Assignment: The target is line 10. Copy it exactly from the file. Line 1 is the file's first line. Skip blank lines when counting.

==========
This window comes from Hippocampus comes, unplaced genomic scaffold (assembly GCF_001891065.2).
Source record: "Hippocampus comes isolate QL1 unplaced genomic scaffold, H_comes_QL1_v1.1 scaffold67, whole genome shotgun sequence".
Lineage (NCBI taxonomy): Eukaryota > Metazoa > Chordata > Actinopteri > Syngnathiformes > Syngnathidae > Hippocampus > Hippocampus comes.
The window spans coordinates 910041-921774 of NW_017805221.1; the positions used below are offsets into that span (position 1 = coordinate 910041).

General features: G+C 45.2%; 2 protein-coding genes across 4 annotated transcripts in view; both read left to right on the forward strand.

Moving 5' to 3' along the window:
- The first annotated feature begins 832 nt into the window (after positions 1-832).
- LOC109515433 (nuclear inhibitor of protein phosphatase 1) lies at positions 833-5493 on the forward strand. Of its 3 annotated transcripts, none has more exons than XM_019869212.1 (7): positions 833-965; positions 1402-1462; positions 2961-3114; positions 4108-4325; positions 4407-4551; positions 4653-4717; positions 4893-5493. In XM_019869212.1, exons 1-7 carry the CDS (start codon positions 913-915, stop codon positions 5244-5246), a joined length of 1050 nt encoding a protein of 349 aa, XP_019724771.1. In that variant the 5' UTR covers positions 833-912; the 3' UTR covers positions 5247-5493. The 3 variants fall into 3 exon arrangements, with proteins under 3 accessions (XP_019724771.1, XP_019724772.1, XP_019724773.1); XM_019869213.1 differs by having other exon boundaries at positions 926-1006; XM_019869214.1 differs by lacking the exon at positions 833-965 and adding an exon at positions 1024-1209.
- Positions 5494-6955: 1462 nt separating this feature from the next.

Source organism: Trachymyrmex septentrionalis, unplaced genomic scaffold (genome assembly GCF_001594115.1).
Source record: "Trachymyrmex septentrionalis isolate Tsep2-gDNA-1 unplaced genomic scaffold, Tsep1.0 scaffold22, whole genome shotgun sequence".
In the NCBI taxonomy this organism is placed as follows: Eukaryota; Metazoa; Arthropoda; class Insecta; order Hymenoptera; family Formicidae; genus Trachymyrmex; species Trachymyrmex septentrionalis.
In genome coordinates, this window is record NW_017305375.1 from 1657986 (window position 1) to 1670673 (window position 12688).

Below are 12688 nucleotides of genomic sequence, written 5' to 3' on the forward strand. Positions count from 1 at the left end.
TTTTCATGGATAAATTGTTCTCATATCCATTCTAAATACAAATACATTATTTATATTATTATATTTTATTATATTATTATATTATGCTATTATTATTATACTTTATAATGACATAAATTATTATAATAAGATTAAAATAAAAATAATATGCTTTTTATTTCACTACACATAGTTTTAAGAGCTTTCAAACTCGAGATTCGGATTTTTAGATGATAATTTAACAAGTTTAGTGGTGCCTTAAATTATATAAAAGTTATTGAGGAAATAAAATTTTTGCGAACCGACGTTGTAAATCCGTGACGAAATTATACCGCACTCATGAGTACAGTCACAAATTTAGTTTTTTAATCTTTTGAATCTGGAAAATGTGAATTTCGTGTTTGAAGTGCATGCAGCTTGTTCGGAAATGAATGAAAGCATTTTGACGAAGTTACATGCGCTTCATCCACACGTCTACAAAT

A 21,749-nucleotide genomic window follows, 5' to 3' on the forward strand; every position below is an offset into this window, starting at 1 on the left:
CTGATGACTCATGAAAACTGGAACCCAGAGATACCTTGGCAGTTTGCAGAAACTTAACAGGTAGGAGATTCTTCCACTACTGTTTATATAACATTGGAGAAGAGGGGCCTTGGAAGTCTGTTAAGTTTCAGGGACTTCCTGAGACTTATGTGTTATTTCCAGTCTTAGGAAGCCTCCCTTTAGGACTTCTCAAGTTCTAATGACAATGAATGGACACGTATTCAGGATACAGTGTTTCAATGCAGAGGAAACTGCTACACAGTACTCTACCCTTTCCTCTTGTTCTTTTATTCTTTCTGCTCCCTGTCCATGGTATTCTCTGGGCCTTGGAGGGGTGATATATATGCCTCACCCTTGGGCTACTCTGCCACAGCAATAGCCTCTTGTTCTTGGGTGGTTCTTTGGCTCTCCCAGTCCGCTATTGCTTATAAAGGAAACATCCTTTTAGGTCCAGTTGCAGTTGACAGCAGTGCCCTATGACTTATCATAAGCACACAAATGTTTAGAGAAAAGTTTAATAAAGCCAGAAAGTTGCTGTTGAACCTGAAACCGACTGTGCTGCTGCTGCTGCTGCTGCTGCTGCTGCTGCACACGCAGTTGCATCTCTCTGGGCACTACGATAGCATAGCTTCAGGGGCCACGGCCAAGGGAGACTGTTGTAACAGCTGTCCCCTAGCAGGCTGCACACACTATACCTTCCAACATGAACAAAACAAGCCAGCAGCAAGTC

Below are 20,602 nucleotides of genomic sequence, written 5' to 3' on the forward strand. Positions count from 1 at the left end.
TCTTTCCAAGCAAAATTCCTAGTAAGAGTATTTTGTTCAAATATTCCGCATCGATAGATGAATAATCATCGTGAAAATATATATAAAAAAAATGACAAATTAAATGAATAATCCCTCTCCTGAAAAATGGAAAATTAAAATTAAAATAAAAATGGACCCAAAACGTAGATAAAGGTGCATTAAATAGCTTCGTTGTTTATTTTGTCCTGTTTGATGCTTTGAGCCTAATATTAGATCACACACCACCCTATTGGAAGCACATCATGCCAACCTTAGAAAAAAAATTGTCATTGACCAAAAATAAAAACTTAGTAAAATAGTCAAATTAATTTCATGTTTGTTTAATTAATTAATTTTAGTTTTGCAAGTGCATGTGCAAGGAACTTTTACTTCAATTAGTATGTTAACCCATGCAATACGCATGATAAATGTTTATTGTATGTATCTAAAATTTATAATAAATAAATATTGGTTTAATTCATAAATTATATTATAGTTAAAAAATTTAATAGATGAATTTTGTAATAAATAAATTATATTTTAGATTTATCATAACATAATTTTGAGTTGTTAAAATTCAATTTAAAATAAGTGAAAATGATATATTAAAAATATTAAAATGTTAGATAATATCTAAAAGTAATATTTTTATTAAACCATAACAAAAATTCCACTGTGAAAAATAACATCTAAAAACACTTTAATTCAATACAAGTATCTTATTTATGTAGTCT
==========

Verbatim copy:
Source organism: Trachymyrmex septentrionalis, unplaced genomic scaffold (genome assembly GCF_001594115.1).